Subjects/Keywords: Digital Forensics; Graph Theory; Digital Forensic Investigations

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APA (6th Edition):

Palmer, I. N. (2018). Forensic analysis of computer evidence. (Doctoral Dissertation). University of Illinois – Urbana-Champaign. Retrieved from http://hdl.handle.net/2142/101030

Chicago Manual of Style (16th Edition):

Palmer, Imani Nkechinyere. “Forensic analysis of computer evidence.” 2018. Doctoral Dissertation, University of Illinois – Urbana-Champaign. Accessed December 15, 2019. http://hdl.handle.net/2142/101030.

MLA Handbook (7th Edition):

Palmer, Imani Nkechinyere. “Forensic analysis of computer evidence.” 2018. Web. 15 Dec 2019.

Vancouver:

Palmer IN. Forensic analysis of computer evidence. [Internet] [Doctoral dissertation]. University of Illinois – Urbana-Champaign; 2018. [cited 2019 Dec 15]. Available from: http://hdl.handle.net/2142/101030.

Council of Science Editors:

Palmer IN. Forensic analysis of computer evidence. [Doctoral Dissertation]. University of Illinois – Urbana-Champaign; 2018. Available from: http://hdl.handle.net/2142/101030


University of Pretoria

2. Pieterse, Heloise. Evaluation and Identification of Authentic Smartphone Data.

Degree: PhD, Computer Science, 2019, University of Pretoria

Mobile technology continues to evolve in the 21st century, providing end-users with mobile devices that support improved capabilities and advance functionality. This ever-improving technology allows smartphone platforms, such as Google Android and Apple iOS, to become prominent and popular among end-users. The reliance on and ubiquitous use of smartphones render these devices rich sources of digital data. This data becomes increasingly important when smartphones form part of regulatory matters, security incidents, criminal or civil cases. Digital data is, however, susceptible to change and can be altered intentionally or accidentally by end-users or installed applications. It becomes, therefore, essential to evaluate the authenticity of data residing on smartphones before submitting the data as potential digital evidence. This thesis focuses on digital data found on smartphones that have been created by smartphone applications and the techniques that can be used to evaluate and identify authentic data. Identification of authentic smartphone data necessitates a better understanding of the smartphone, the related smartphone applications and the environment in which the smartphone operates. Derived from the conducted research and gathered knowledge are the requirements for authentic smartphone data. These requirements are captured in the smartphone data evaluation model to assist digital forensic professionals with the assessment of smartphone data. The smartphone data evaluation model, however, only stipulates how to evaluate the smartphone data and not what the outcome of the evaluation is. Therefore, a classification model is constructed using the identified requirements and the smartphone data evaluation model. The classification model presents a formal classification of the evaluated smartphone data, which is an ordered pair of values. The first value represents the grade of the authenticity of the data and the second value describes the completeness of the evaluation. Collectively, these models form the basis for the developed SADAC tool, a proof of concept digital forensic tool that assists with the evaluation and classification of smartphone data. To conclude, the evaluation and classification models are assessed to determine the effectiveness and efficiency of the models to evaluate and identify authentic smartphone data. The assessment involved two attack scenarios to manipulate smartphone data and the subsequent evaluation of the effects of these attack scenarios using the SADAC tool. The results produced by evaluating the smartphone data associated with each attack scenario confirmed the classification of the authenticity of smartphone data is feasible. Digital forensic professionals can use the provided models and developed SADAC tool to evaluate and identify authentic smartphone data. The outcome of this thesis provides a scientific and strategic approach for evaluating and identifying authentic smartphone data, offering needed assistance to digital forensic professionals. This research also adds… Advisors/Committee Members: Olivier, Martin S. (advisor), Van Heerden, Renier (coadvisor).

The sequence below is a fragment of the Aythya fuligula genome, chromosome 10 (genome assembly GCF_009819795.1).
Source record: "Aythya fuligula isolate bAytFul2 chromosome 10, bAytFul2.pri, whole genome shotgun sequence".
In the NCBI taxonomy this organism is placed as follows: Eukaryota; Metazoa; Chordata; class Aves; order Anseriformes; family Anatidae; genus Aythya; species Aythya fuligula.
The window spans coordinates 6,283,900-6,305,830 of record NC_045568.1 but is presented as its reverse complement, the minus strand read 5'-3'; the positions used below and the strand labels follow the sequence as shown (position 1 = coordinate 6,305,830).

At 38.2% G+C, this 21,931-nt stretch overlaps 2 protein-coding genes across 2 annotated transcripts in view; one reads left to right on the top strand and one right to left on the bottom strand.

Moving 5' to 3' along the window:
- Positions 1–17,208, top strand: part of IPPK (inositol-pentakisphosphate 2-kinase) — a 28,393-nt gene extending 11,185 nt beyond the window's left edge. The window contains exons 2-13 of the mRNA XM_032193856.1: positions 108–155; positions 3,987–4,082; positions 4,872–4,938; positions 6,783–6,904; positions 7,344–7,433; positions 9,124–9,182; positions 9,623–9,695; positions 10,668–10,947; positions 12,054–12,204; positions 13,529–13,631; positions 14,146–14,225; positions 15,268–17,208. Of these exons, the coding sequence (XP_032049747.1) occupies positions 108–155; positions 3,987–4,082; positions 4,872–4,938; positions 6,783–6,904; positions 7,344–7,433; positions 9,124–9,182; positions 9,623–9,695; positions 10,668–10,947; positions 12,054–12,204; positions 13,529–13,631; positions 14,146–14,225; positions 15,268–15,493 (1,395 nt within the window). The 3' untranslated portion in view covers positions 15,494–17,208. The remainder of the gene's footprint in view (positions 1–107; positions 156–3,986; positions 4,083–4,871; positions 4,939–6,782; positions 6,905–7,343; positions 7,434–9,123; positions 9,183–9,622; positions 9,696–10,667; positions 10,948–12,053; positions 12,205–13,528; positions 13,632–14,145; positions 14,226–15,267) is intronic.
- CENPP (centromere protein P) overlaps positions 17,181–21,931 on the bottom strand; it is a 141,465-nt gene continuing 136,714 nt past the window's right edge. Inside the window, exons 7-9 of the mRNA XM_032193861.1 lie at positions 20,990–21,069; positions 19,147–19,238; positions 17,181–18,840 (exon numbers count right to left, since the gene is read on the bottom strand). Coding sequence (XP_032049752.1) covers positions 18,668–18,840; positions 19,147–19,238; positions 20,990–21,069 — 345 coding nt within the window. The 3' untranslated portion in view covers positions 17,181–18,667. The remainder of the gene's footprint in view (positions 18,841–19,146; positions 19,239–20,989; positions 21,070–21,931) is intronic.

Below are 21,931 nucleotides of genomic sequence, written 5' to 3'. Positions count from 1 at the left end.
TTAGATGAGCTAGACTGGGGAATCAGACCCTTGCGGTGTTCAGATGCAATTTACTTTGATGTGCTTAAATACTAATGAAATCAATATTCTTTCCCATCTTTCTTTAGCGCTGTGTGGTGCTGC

Subjects/Keywords: UCTD; Digital Forensics

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APA · Chicago · MLA · Vancouver · CSE | Export to Zotero / EndNote / Reference Manager

APA (6th Edition):

Pieterse, H. (2019). Evaluation and Identification of Authentic Smartphone Data. (Doctoral Dissertation). University of Pretoria. Retrieved from http://hdl.handle.net/2263/70669

Chicago Manual of Style (16th Edition):

Pieterse, Heloise. “Evaluation and Identification of Authentic Smartphone Data.” 2019. Doctoral Dissertation, University of Pretoria. Accessed December 15, 2019. http://hdl.handle.net/2263/70669.

MLA Handbook (7th Edition):

Pieterse, Heloise. “Evaluation and Identification of Authentic Smartphone Data.” 2019. Web. 15 Dec 2019.

Vancouver:

Pieterse H. Evaluation and Identification of Authentic Smartphone Data. [Internet] [Doctoral dissertation]. University of Pretoria; 2019. [cited 2019 Dec 15]. Available from: http://hdl.handle.net/2263/70669.

Council of Science Editors:

Pieterse H. Evaluation and Identification of Authentic Smartphone Data. [Doctoral Dissertation]. University of Pretoria; 2019. Available from: http://hdl.handle.net/2263/70669